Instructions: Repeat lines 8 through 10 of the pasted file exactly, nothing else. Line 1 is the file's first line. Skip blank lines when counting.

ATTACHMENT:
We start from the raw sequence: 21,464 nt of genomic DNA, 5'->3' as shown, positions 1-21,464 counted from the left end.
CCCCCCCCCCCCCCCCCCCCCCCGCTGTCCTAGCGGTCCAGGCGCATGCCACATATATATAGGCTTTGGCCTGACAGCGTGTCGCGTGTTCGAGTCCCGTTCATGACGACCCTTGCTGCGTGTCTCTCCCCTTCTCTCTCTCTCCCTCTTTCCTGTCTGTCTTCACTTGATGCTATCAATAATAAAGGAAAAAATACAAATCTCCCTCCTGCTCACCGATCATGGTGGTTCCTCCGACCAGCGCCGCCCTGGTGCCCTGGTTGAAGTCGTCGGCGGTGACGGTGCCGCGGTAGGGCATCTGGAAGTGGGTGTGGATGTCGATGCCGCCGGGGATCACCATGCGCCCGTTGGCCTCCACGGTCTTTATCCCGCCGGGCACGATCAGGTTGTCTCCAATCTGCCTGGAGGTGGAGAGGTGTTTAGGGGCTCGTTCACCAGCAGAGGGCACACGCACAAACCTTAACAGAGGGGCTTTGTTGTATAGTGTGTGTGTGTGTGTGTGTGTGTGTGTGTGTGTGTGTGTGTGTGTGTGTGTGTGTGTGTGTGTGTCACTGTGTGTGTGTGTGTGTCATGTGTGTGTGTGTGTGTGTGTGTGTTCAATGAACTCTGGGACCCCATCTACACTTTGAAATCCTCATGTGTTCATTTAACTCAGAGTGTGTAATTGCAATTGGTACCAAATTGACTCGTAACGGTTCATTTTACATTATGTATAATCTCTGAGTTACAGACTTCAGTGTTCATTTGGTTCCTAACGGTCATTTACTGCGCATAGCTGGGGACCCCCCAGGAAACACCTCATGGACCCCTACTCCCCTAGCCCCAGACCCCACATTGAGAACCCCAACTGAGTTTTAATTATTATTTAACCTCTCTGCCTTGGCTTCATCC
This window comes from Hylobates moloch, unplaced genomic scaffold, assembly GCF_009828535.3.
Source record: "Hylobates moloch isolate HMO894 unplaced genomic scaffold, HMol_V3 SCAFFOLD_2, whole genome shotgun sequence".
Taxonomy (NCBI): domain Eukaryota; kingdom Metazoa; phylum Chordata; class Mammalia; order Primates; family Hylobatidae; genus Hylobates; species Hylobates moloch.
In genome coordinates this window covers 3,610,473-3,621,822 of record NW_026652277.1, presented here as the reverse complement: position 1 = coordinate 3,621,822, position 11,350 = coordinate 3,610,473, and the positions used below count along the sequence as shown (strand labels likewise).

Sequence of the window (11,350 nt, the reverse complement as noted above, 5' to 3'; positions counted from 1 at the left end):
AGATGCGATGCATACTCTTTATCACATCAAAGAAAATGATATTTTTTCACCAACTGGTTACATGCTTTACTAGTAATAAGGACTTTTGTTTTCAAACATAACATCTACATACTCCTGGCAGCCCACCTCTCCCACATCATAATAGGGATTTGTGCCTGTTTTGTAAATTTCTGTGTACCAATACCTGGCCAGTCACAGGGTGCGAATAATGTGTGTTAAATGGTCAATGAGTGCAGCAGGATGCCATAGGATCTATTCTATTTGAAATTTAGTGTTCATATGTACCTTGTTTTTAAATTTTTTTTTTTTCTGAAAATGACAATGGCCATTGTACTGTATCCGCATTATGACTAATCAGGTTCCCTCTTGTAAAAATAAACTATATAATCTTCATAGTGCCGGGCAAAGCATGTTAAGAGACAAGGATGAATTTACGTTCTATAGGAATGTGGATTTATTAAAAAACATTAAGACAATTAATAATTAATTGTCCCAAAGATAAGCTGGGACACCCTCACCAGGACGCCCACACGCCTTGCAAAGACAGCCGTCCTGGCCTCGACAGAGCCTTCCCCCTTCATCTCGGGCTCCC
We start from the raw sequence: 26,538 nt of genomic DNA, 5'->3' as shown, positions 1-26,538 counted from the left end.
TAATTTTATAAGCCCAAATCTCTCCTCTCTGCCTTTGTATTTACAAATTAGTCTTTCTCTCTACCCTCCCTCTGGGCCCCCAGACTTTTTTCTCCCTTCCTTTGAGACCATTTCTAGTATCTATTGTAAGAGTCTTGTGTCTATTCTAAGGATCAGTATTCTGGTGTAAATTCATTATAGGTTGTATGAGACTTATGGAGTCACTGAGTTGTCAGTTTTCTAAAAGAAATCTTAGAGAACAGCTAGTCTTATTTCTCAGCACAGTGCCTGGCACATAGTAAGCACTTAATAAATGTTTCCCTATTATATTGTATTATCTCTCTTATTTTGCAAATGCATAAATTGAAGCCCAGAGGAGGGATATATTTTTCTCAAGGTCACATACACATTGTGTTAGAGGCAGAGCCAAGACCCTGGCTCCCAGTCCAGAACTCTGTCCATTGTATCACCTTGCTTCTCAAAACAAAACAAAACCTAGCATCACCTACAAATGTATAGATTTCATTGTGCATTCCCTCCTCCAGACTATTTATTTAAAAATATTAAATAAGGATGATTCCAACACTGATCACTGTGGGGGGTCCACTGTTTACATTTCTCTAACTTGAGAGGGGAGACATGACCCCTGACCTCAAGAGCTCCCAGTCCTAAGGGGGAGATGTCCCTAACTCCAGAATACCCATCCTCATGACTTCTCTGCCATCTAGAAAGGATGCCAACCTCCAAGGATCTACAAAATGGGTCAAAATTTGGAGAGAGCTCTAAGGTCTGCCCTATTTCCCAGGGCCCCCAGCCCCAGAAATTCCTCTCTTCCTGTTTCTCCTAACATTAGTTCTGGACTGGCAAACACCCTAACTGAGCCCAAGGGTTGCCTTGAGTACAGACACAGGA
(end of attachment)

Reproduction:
AGATGCGATGCATACTCTTTATCACATCAAAGAAAATGATATTTTTTCACCAACTGGTTACATGCTTTACTAGTAATAAGGACTTTTGTTTTCAAACATAACATCTACATACTCCTGGCAGCCCACCTCTCCCACATCATAATAGGGATTTGTGCCTGTTTTGTAAATTTCTGTGTACCAATACCTGGCCAGTCACAGGGTGCGAATAATGTGTGTTAAATGGTCAATGAGTGCAGCAGGATGCCATAGGATCTATTCTATTTGAAATTTAGTGTTCATATGTACCTTGTTTTTAAATTTTTTTTTTTTCTGAAAATGACAATGGCCATTGTACTGTATCCGCATTATGACTAATCAGGTTCCCTCTTGTAAAAATAAACTATATAATCTTCATAGTGCCGGGCAAAGCATGTTAAGAGACAAGGATGAATTTACGTTCTATAGGAATGTGGATTTATTAAAAAACATTAAGACAATTAATAATTAATTGTCCCAAAGATAAGCTGGGACACCCTCACCAGGACGCCCACACGCCTTGCAAAGACAGCCGTCCTGGCCTCGACAGAGCCTTCCCCCTTCATCTCGGGCTCCC
We start from the raw sequence: 26,538 nt of genomic DNA, 5'->3' as shown, positions 1-26,538 counted from the left end.
TAATTTTATAAGCCCAAATCTCTCCTCTCTGCCTTTGTATTTACAAATTAGTCTTTCTCTCTACCCTCCCTCTGGGCCCCCAGACTTTTTTCTCCCTTCCTTTGAGACCATTTCTAGTATCTATTGTAAGAGTCTTGTGTCTATTCTAAGGATCAGTATTCTGGTGTAAATTCATTATAGGTTGTATGAGACTTATGGAGTCACTGAGTTGTCAGTTTTCTAAAAGAAATCTTAGAGAACAGCTAGTCTTATTTCTCAGCACAGTGCCTGGCACATAGTAAGCACTTAATAAATGTTTCCCTATTATATTGTATTATCTCTCTTATTTTGCAAATGCATAAATTGAAGCCCAGAGGAGGGATATATTTTTCTCAAGGTCACATACACATTGTGTTAGAGGCAGAGCCAAGACCCTGGCTCCCAGTCCAGAACTCTGTCCATTGTATCACCTTGCTTCTCAAAACAAAACAAAACCTAGCATCACCTACAAATGTATAGATTTCATTGTGCATTCCCTCCTCCAGACTATTTATTTAAAAATATTAAATAAGGATGATTCCAACACTGATCACTGTGGGGGGTCCACTGTTTACATTTCTCTAACTTGAGAGGGGAGACATGACCCCTGACCTCAAGAGCTCCCAGTCCTAAGGGGGAGATGTCCCTAACTCCAGAATACCCATCCTCATGACTTCTCTGCCATCTAGAAAGGATGCCAACCTCCAAGGATCTACAAAATGGGTCAAAATTTGGAGAGAGCTCTAAGGTCTGCCCTATTTCCCAGGGCCCCCAGCCCCAGAAATTCCTCTCTTCCTGTTTCTCCTAACATTAGTTCTGGACTGGCAAACACCCTAACTGAGCCCAAGGGTTGCCTTGAGTACAGACACAGGA